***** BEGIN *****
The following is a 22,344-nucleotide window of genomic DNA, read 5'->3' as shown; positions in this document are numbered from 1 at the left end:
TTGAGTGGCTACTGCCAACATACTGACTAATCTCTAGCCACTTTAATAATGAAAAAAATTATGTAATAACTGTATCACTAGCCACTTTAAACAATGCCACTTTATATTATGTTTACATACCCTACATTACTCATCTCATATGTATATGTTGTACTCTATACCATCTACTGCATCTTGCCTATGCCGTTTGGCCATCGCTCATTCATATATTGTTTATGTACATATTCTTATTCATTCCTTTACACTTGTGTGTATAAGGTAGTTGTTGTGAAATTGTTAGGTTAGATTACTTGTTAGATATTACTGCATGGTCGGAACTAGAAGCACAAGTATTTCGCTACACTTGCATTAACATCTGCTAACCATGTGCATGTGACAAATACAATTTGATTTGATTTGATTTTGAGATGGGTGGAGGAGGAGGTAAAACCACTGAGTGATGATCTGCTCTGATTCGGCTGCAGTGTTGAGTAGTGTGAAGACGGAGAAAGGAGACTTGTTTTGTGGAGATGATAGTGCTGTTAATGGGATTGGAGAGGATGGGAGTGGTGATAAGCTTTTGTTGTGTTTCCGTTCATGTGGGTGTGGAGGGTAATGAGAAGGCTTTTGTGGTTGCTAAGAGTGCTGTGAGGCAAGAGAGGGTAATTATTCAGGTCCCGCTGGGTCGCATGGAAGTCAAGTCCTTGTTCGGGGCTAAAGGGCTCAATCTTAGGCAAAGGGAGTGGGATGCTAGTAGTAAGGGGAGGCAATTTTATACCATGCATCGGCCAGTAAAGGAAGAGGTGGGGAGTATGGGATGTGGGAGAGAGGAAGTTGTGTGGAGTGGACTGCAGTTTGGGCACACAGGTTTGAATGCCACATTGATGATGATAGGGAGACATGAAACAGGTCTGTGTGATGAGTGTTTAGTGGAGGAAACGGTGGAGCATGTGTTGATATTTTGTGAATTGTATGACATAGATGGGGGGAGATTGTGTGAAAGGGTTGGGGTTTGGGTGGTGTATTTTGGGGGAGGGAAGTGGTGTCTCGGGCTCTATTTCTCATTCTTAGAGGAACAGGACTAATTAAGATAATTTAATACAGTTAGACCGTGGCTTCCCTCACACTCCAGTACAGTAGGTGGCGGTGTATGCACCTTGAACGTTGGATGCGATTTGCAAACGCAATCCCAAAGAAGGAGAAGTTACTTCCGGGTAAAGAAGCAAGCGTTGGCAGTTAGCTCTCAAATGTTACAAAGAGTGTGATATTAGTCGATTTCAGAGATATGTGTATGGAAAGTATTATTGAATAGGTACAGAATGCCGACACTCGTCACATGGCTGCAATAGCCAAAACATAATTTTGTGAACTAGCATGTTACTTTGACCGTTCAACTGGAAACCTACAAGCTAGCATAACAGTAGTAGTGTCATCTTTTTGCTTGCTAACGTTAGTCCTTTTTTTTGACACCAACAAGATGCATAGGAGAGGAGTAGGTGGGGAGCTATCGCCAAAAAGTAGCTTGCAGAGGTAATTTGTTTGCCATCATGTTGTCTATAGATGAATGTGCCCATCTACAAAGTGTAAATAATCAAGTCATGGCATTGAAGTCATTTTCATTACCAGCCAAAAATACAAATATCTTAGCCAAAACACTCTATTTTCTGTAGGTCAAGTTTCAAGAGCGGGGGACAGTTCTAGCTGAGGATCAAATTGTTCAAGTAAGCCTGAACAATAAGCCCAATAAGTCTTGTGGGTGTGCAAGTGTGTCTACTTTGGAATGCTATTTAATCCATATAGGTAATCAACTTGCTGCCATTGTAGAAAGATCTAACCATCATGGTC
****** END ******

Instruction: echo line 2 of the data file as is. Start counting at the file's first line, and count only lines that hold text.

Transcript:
TTGAGTGGCTACTGCCAACATACTGACTAATCTCTAGCCACTTTAATAATGAAAAAAATTATGTAATAACTGTATCACTAGCCACTTTAAACAATGCCACTTTATATTATGTTTACATACCCTACATTACTCATCTCATATGTATATGTTGTACTCTATACCATCTACTGCATCTTGCCTATGCCGTTTGGCCATCGCTCATTCATATATTGTTTATGTACATATTCTTATTCATTCCTTTACACTTGTGTGTATAAGGTAGTTGTTGTGAAATTGTTAGGTTAGATTACTTGTTAGATATTACTGCATGGTCGGAACTAGAAGCACAAGTATTTCGCTACACTTGCATTAACATCTGCTAACCATGTGCATGTGACAAATACAATTTGATTTGATTTGATTTTGAGATGGGTGGAGGAGGAGGTAAAACCACTGAGTGATGATCTGCTCTGATTCGGCTGCAGTGTTGAGTAGTGTGAAGACGGAGAAAGGAGACTTGTTTTGTGGAGATGATAGTGCTGTTAATGGGATTGGAGAGGATGGGAGTGGTGATAAGCTTTTGTTGTGTTTCCGTTCATGTGGGTGTGGAGGGTAATGAGAAGGCTTTTGTGGTTGCTAAGAGTGCTGTGAGGCAAGAGAGGGTAATTATTCAGGTCCCGCTGGGTCGCATGGAAGTCAAGTCCTTGTTCGGGGCTAAAGGGCTCAATCTTAGGCAAAGGGAGTGGGATGCTAGTAGTAAGGGGAGGCAATTTTATACCATGCATCGGCCAGTAAAGGAAGAGGTGGGGAGTATGGGATGTGGGAGAGAGGAAGTTGTGTGGAGTGGACTGCAGTTTGGGCACACAGGTTTGAATGCCACATTGATGATGATAGGGAGACATGAAACAGGTCTGTGTGATGAGTGTTTAGTGGAGGAAACGGTGGAGCATGTGTTGATATTTTGTGAATTGTATGACATAGATGGGGGGAGATTGTGTGAAAGGGTTGGGGTTTGGGTGGTGTATTTTGGGGGAGGGAAGTGGTGTCTCGGGCTCTATTTCTCATTCTTAGAGGAACAGGACTAATTAAGATAATTTAATACAGTTAGACCGTGGCTTCCCTCACACTCCAGTACAGTAGGTGGCGGTGTATGCACCTTGAACGTTGGATGCGATTTGCAAACGCAATCCCAAAGAAGGAGAAGTTACTTCCGGGTAAAGAAGCAAGCGTTGGCAGTTAGCTCTCAAATGTTACAAAGAGTGTGATATTAGTCGATTTCAGAGATATGTGTATGGAAAGTATTATTGAATAGGTACAGAATGCCGACACTCGTCACATGGCTGCAATAGCCAAAACATAATTTTGTGAACTAGCATGTTACTTTGACCGTTCAACTGGAAACCTACAAGCTAGCATAACAGTAGTAGTGTCATCTTTTTGCTTGCTAACGTTAGTCCTTTTTTTTGACACCAACAAGATGCATAGGAGAGGAGTAGGTGGGGAGCTATCGCCAAAAAGTAGCTTGCAGAGGTAATTTGTTTGCCATCATGTTGTCTATAGATGAATGTGCCCATCTACAAAGTGTAAATAATCAAGTCATGGCATTGAAGTCATTTTCATTACCAGCCAAAAATACAAATATCTTAGCCAAAACACTCTATTTTCTGTAGGTCAAGTTTCAAGAGCGGGGGACAGTTCTAGCTGAGGATCAAATTGTTCAAGTAAGCCTGAACAATAAGCCCAATAAGTCTTGTGGGTGTGCAAGTGTGTCTACTTTGGAATGCTATTTAATCCATATAGGTAATCAACTTGCTGCCATTGTAGAAAGATCTAACCATCATGGTC